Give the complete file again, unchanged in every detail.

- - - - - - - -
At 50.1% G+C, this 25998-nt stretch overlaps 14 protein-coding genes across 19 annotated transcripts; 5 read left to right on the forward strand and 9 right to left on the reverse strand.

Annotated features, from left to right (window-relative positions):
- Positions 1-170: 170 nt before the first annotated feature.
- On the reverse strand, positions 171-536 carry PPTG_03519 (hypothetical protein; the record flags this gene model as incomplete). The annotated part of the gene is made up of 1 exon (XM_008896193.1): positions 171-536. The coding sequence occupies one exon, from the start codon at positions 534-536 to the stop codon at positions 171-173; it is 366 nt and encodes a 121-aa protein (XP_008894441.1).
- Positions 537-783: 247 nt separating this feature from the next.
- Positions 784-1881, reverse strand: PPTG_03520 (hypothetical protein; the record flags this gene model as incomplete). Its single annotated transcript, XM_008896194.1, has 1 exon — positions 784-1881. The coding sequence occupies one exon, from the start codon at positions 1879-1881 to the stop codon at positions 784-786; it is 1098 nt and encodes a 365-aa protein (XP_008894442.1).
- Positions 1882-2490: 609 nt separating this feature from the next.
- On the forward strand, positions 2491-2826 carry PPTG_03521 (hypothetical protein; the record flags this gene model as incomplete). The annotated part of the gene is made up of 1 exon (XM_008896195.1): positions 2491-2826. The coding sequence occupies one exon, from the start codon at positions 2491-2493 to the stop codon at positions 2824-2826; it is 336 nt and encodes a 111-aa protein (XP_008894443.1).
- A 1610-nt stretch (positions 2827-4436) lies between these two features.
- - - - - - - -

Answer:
At 50.1% G+C, this 25998-nt stretch overlaps 14 protein-coding genes across 19 annotated transcripts; 5 read left to right on the forward strand and 9 right to left on the reverse strand.

Annotated features, from left to right (window-relative positions):
- Positions 1-170: 170 nt before the first annotated feature.
- On the reverse strand, positions 171-536 carry PPTG_03519 (hypothetical protein; the record flags this gene model as incomplete). The annotated part of the gene is made up of 1 exon (XM_008896193.1): positions 171-536. The coding sequence occupies one exon, from the start codon at positions 534-536 to the stop codon at positions 171-173; it is 366 nt and encodes a 121-aa protein (XP_008894441.1).
- Positions 537-783: 247 nt separating this feature from the next.
- Positions 784-1881, reverse strand: PPTG_03520 (hypothetical protein; the record flags this gene model as incomplete). Its single annotated transcript, XM_008896194.1, has 1 exon — positions 784-1881. The coding sequence occupies one exon, from the start codon at positions 1879-1881 to the stop codon at positions 784-786; it is 1098 nt and encodes a 365-aa protein (XP_008894442.1).
- Positions 1882-2490: 609 nt separating this feature from the next.
- On the forward strand, positions 2491-2826 carry PPTG_03521 (hypothetical protein; the record flags this gene model as incomplete). The annotated part of the gene is made up of 1 exon (XM_008896195.1): positions 2491-2826. The coding sequence occupies one exon, from the start codon at positions 2491-2493 to the stop codon at positions 2824-2826; it is 336 nt and encodes a 111-aa protein (XP_008894443.1).
- A 1610-nt stretch (positions 2827-4436) lies between these two features.